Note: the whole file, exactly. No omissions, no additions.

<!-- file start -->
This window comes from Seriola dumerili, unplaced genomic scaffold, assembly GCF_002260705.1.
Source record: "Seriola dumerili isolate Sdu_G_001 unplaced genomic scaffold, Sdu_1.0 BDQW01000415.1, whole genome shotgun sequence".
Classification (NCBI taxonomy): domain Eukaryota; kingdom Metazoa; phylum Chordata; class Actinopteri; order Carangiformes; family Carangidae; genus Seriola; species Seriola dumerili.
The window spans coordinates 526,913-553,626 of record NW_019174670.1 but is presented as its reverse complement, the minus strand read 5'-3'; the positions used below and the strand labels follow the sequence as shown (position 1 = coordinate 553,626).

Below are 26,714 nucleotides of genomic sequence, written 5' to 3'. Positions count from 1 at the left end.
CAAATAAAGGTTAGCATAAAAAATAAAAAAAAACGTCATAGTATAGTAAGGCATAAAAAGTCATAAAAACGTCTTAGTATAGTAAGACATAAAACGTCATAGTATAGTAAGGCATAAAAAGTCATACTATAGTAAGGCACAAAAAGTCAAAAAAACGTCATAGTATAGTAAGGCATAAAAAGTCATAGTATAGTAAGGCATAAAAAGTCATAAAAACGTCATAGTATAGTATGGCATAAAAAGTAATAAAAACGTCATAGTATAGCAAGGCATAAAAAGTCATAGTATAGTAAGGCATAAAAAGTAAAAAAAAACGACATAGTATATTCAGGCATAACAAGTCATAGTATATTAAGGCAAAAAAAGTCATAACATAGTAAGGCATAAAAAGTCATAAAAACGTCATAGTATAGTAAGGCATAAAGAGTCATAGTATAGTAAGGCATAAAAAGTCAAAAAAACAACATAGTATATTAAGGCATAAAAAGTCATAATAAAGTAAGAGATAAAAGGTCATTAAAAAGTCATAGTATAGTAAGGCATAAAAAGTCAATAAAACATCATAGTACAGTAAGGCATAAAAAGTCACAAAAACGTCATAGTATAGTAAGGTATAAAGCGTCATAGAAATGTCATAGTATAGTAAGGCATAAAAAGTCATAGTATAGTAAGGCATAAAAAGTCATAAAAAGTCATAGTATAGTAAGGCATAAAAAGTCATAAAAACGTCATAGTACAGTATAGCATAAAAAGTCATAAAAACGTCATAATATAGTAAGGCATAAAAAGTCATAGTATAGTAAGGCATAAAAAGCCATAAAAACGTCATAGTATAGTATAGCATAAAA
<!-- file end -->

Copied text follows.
This window comes from Seriola dumerili, unplaced genomic scaffold, assembly GCF_002260705.1.
Source record: "Seriola dumerili isolate Sdu_G_001 unplaced genomic scaffold, Sdu_1.0 BDQW01000415.1, whole genome shotgun sequence".
Classification (NCBI taxonomy): domain Eukaryota; kingdom Metazoa; phylum Chordata; class Actinopteri; order Carangiformes; family Carangidae; genus Seriola; species Seriola dumerili.
The window spans coordinates 526,913-553,626 of record NW_019174670.1 but is presented as its reverse complement, the minus strand read 5'-3'; the positions used below and the strand labels follow the sequence as shown (position 1 = coordinate 553,626).

Below are 26,714 nucleotides of genomic sequence, written 5' to 3'. Positions count from 1 at the left end.
CAAATAAAGGTTAGCATAAAAAATAAAAAAAAACGTCATAGTATAGTAAGGCATAAAAAGTCATAAAAACGTCTTAGTATAGTAAGACATAAAACGTCATAGTATAGTAAGGCATAAAAAGTCATACTATAGTAAGGCACAAAAAGTCAAAAAAACGTCATAGTATAGTAAGGCATAAAAAGTCATAGTATAGTAAGGCATAAAAAGTCATAAAAACGTCATAGTATAGTATGGCATAAAAAGTAATAAAAACGTCATAGTATAGCAAGGCATAAAAAGTCATAGTATAGTAAGGCATAAAAAGTAAAAAAAAACGACATAGTATATTCAGGCATAACAAGTCATAGTATATTAAGGCAAAAAAAGTCATAACATAGTAAGGCATAAAAAGTCATAAAAACGTCATAGTATAGTAAGGCATAAAGAGTCATAGTATAGTAAGGCATAAAAAGTCAAAAAAACAACATAGTATATTAAGGCATAAAAAGTCATAATAAAGTAAGAGATAAAAGGTCATTAAAAAGTCATAGTATAGTAAGGCATAAAAAGTCAATAAAACATCATAGTACAGTAAGGCATAAAAAGTCACAAAAACGTCATAGTATAGTAAGGTATAAAGCGTCATAGAAATGTCATAGTATAGTAAGGCATAAAAAGTCATAGTATAGTAAGGCATAAAAAGTCATAAAAAGTCATAGTATAGTAAGGCATAAAAAGTCATAAAAACGTCATAGTACAGTATAGCATAAAAAGTCATAAAAACGTCATAATATAGTAAGGCATAAAAAGTCATAGTATAGTAAGGCATAAAAAGCCATAAAAACGTCATAGTATAGTATAGCATAAAA